$11.4 million to advance wellbeing and solve big problems

Friday, 10 November 2017

University of Adelaide researchers will use machine learning techniques to find the earliest signs of disease that are difficult to detect visually from a CT scan.

This Discovery Project was announced today as one of 32 projects with total funding of $11.4 million, awarded to the University of Adelaide by the Australian Government through the Australian Research Council’s National Competitive Grants Programme.

This project, awarded $387,884 over three years, will advance medical image analysis to discover visual bio-markers from chest CT scans, to predict five-year survival of chronic disease.

“We will be using the chest CT scans of patients who presented with disease symptoms which weren’t visible in a CT scan, but who subsequently died within five years,” says chief investigator Associate Professor Gustavo Carneiro, from the University of Adelaide’s Australian Centre for Visual Technologies in the School of Computer Science.

“Using machine learning, we will be able to classify which CT scans are from patients who would die in five years and, while not diagnosing the disease, we’ll be able to highlight the particular areas of concern to enable further investigation. This would enable doctors to intervene at a much earlier stage of the disease than is being currently detected.”

Another Discovery Project grant of $423,102 over three years was awarded to Professor Anton van den Hengel, Director of the Australian Centre for Visual Technologies to shift artificial intelligence to more human-like thinking. He heads a world-leading group of more than 60 researchers working in computer vision and artificial intelligence.

“Artificial intelligence has made great leaps over the past 10 years with much of the progress due to a form of artificial intelligence called deep learning,” says Professor Van den Hengel.

“Deep learning is how Facebook finds your face in photos and how a driverless car is steered. But one of the limitations is that it is purely reactive. This project will enable reason and a higher level analysis than previously possible.”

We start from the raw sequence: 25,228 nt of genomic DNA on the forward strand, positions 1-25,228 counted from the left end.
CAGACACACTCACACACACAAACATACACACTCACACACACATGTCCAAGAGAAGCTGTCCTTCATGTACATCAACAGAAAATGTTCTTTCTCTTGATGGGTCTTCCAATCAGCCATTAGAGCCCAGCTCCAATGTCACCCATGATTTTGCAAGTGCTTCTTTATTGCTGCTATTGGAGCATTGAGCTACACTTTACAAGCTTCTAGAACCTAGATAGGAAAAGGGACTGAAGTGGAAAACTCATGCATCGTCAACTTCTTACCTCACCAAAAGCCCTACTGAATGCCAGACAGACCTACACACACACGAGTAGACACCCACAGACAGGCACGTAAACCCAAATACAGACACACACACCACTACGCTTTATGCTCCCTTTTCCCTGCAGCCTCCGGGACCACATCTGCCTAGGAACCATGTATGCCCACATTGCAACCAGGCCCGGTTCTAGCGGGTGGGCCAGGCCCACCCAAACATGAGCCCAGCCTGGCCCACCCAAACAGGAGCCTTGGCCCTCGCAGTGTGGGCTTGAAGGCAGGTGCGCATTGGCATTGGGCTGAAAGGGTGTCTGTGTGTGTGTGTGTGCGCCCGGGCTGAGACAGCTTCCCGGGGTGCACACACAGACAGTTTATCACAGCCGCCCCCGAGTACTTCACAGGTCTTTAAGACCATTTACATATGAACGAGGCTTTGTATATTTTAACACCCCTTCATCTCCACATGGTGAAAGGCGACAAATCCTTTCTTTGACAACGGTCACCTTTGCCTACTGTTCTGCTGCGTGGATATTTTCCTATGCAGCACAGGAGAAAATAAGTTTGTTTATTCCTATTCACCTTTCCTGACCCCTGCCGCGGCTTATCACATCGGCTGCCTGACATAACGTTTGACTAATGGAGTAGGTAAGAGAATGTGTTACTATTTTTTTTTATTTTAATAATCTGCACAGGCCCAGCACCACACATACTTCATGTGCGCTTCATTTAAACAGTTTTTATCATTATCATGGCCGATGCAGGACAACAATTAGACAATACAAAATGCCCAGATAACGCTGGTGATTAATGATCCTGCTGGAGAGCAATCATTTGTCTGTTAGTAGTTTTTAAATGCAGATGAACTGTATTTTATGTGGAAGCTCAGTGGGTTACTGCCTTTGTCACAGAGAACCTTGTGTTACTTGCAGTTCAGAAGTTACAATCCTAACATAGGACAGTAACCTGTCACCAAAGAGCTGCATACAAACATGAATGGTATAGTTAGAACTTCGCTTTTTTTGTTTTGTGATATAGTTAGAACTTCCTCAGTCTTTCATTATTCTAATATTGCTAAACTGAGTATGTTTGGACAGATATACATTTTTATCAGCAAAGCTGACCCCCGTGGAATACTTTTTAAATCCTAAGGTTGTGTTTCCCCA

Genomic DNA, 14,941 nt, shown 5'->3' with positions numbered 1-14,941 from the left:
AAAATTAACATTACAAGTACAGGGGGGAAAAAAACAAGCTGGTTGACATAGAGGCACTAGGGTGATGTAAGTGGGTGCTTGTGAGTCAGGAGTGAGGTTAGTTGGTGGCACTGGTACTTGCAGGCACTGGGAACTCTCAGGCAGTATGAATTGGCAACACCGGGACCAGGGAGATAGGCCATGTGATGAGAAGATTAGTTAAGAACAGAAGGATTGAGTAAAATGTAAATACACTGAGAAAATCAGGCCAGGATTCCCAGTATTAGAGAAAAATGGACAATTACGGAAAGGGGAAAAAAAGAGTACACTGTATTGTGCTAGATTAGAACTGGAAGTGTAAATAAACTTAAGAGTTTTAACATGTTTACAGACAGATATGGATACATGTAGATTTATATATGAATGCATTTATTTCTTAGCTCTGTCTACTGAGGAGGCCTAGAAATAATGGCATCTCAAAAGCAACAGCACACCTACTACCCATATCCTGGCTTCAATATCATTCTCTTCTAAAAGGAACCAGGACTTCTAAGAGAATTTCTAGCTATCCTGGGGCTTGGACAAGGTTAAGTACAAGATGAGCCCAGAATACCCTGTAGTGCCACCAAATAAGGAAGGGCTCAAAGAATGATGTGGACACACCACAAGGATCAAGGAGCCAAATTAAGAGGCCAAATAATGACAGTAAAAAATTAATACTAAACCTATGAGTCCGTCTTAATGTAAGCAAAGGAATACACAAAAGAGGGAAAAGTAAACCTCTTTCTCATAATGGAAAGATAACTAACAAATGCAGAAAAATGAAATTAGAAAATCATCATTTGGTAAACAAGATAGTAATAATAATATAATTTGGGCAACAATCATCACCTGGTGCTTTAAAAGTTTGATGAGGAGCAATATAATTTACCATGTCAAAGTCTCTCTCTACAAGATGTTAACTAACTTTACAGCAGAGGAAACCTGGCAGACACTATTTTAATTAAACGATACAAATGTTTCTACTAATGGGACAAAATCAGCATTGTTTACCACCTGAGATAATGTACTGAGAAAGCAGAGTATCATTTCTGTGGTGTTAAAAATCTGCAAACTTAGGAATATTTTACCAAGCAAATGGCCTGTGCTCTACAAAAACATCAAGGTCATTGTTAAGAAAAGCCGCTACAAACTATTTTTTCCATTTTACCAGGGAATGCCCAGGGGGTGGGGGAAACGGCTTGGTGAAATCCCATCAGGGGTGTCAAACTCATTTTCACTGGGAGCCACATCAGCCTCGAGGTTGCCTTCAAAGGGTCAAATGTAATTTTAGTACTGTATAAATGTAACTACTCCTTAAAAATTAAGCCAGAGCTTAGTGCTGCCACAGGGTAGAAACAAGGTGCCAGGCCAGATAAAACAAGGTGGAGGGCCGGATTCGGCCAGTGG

The University of Adelaide was awarded 21 new Discovery Projects ($8.3 million); seven new Discovery Early Career Researcher Award (DECRA) grants ($2.55 million), one Discovery Indigenous project ($512,688); and three projects totaling $942,881 funding under the Linkage Infrastructure Equipment and Facilities (LIEF) scheme.

“These funding outcomes add to what has already been an outstanding year of ARC funding success for the University of Adelaide,” says Acting Deputy Vice-Chancellor Research Professor Julie Owens.

“What’s particularly pleasing is the number of projects – at least nine - using machine learning, artificial intelligence or advanced mathematical modelling to create novel technologies and advance knowledge to solve challenging issues in industry, health, the environment and other areas.

“This success recognises the world-leading capability the University of Adelaide has in these and other areas of great importance to our society.”

Today’s grant success follows the announcements earlier this year of $12.91 million of ARC funding for two prestigious Australian Laureate Fellowships, one Industrial Transformation Training Centre, four Future Fellowships and two Linkage Projects.

Other major projects announced today include:

• $512,688 to Dr Raymond Tobler (Australian Centre for Ancient DNA and School of Biological Sciences) for an Discovery Indigenous project: Using genomic DNA to reveal the peopling of the Sahul
• $216,272 to Professor Carol Johnson (School of Social Sciences) for a Discovery Project: In the frame: Analysing Liberal and Labor government gender equality policy.
• $413,298 to Associate Professor Veronica Soebarto (School of Architecture and Built Environment) for a Discovery Project: Improving thermal environment of housing of older Australians.
• $520,496 to Associate Professor Matthew Tucker (School of Agriculture, Food and Wine) for a Discovery Project: Safeguarding seeds by enhancing female germline development in plants.


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